Being a fairly irregular Lotto player, I never bothered checking the numbers immediately when they were drawn. Mostly, I’d just go to a shop, hand over my ticket and ask the person behind the counter to check if I’d won or not.
A couple of times, I’d win a few quid, or a scratch card, and they’d give me my winnings. However, on a couple of occasions, I was told that I’d won nothing, and they crumpled up my ticket to throw it away. I did find this strange on those occasions as normally I’d be given back my ticket if I’d won nothing. However, I didn’t think anything more about this.
Until now. Click here to read about a lottery player in Canada who had his winning ticket stolen from him by the woman behind the counter who was checking to see if he’d won anything. I read about this first on the Freakonomics blog.
Basically, this elderly gentleman handed over his ticket to see if he’d won. The woman saw that he’d won ca$250,000, but told him he hadn’t won anything and kept the ticket for herself. She claimed the money as her own, and received a cheque for the ca$250,000.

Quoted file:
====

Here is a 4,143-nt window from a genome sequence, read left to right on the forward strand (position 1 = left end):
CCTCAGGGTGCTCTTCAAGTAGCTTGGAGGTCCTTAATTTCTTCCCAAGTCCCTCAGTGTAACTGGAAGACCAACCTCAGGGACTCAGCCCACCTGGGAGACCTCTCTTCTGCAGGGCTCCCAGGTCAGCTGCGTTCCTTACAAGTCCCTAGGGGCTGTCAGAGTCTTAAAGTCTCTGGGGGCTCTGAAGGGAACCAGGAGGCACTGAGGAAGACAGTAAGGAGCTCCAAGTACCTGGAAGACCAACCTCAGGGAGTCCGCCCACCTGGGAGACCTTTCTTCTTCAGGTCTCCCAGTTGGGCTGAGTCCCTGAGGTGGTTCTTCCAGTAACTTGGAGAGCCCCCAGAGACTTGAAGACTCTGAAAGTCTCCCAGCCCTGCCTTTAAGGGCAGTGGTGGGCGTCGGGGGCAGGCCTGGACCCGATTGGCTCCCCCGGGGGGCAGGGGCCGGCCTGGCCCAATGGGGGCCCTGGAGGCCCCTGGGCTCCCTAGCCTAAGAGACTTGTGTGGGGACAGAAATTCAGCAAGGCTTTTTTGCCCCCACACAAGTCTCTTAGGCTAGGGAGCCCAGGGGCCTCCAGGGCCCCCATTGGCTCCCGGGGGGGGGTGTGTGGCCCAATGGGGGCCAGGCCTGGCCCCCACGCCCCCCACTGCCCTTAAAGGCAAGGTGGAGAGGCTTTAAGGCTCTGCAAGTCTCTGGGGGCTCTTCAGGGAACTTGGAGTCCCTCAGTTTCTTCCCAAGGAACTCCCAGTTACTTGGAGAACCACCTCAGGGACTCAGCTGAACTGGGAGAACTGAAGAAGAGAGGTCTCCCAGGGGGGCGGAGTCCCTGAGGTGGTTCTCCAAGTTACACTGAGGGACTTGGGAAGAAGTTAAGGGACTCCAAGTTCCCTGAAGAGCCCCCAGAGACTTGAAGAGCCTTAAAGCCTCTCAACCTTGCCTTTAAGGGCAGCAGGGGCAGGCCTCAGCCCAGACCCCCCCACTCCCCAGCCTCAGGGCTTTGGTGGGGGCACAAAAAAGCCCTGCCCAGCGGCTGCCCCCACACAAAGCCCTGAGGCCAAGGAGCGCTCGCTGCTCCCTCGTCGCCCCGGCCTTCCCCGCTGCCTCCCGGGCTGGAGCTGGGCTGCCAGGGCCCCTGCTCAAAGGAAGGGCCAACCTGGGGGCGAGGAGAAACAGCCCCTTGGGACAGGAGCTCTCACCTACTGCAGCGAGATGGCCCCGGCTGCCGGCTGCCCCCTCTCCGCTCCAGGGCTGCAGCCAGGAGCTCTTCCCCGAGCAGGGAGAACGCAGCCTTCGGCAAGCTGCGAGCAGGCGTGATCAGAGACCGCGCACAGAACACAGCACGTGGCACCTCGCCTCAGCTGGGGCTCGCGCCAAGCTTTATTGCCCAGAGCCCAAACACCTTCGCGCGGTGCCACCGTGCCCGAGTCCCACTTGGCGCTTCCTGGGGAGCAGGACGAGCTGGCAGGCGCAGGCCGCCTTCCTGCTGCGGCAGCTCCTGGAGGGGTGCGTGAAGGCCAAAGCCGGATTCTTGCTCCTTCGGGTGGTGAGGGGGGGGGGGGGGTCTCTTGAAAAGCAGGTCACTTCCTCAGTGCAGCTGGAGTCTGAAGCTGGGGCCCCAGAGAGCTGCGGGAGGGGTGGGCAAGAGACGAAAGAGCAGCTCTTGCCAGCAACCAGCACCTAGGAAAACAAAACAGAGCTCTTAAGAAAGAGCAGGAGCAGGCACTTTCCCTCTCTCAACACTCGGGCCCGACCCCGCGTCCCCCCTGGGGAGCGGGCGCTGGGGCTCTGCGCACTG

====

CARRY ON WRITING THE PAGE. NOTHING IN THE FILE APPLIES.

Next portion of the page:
The gentlemen realised what happened almost immediately, particularly after seeing the woman receiving her winners cheque, and seeing the numbers he’d picked. Despite going to the people running the lottery with sufficient evidence, it too a court case and over 6 months before he eventually received his money in an out of court settlement.
Lesson learned. Not that we know that this has happened in Ireland, but we don’t know if it hasn’t happened either. So if you have lottery numbers to be checked, do it yourself. It’ll only take a couple of minutes for you to be sure. The numbers are available on the television, on Aertel, in the newspapers, on the National Lottery website, and you can get them printed out on a ticket in the shops the following day.
To take the slogan of the UK National Lottery, “It could be you!”, but in a situation like this, not in a good way.